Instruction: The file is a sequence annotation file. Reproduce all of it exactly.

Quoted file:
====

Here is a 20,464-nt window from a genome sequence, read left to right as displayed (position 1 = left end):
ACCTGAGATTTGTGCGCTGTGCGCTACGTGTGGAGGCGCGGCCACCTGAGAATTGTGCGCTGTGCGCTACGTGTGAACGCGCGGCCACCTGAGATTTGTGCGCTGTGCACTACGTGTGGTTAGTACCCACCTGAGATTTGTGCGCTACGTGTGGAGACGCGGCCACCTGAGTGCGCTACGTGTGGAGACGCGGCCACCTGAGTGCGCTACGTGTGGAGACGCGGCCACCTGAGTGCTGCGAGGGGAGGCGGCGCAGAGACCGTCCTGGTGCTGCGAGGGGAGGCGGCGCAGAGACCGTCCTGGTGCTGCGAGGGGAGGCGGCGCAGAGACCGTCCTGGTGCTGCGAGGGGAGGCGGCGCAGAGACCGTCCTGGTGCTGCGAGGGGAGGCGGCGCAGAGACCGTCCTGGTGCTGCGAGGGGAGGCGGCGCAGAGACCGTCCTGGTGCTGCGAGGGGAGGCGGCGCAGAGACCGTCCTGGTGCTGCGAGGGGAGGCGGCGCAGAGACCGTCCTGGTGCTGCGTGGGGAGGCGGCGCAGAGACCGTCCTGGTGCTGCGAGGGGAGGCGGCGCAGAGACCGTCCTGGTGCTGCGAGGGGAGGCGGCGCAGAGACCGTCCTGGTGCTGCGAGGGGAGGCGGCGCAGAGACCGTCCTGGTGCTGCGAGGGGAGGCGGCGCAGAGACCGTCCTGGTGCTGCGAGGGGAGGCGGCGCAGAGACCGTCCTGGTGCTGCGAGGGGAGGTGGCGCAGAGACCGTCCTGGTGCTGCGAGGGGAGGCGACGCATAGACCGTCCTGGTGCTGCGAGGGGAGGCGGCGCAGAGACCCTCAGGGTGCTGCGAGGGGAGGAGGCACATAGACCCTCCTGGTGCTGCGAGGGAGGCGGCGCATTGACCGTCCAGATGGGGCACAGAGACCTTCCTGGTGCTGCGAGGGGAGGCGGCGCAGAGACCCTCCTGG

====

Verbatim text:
Here is a 20,464-nt window from a genome sequence, read left to right as displayed (position 1 = left end):
ACCTGAGATTTGTGCGCTGTGCGCTACGTGTGGAGGCGCGGCCACCTGAGAATTGTGCGCTGTGCGCTACGTGTGAACGCGCGGCCACCTGAGATTTGTGCGCTGTGCACTACGTGTGGTTAGTACCCACCTGAGATTTGTGCGCTACGTGTGGAGACGCGGCCACCTGAGTGCGCTACGTGTGGAGACGCGGCCACCTGAGTGCGCTACGTGTGGAGACGCGGCCACCTGAGTGCTGCGAGGGGAGGCGGCGCAGAGACCGTCCTGGTGCTGCGAGGGGAGGCGGCGCAGAGACCGTCCTGGTGCTGCGAGGGGAGGCGGCGCAGAGACCGTCCTGGTGCTGCGAGGGGAGGCGGCGCAGAGACCGTCCTGGTGCTGCGAGGGGAGGCGGCGCAGAGACCGTCCTGGTGCTGCGAGGGGAGGCGGCGCAGAGACCGTCCTGGTGCTGCGAGGGGAGGCGGCGCAGAGACCGTCCTGGTGCTGCGAGGGGAGGCGGCGCAGAGACCGTCCTGGTGCTGCGTGGGGAGGCGGCGCAGAGACCGTCCTGGTGCTGCGAGGGGAGGCGGCGCAGAGACCGTCCTGGTGCTGCGAGGGGAGGCGGCGCAGAGACCGTCCTGGTGCTGCGAGGGGAGGCGGCGCAGAGACCGTCCTGGTGCTGCGAGGGGAGGCGGCGCAGAGACCGTCCTGGTGCTGCGAGGGGAGGCGGCGCAGAGACCGTCCTGGTGCTGCGAGGGGAGGTGGCGCAGAGACCGTCCTGGTGCTGCGAGGGGAGGCGACGCATAGACCGTCCTGGTGCTGCGAGGGGAGGCGGCGCAGAGACCCTCAGGGTGCTGCGAGGGGAGGAGGCACATAGACCCTCCTGGTGCTGCGAGGGAGGCGGCGCATTGACCGTCCAGATGGGGCACAGAGACCTTCCTGGTGCTGCGAGGGGAGGCGGCGCAGAGACCCTCCTGG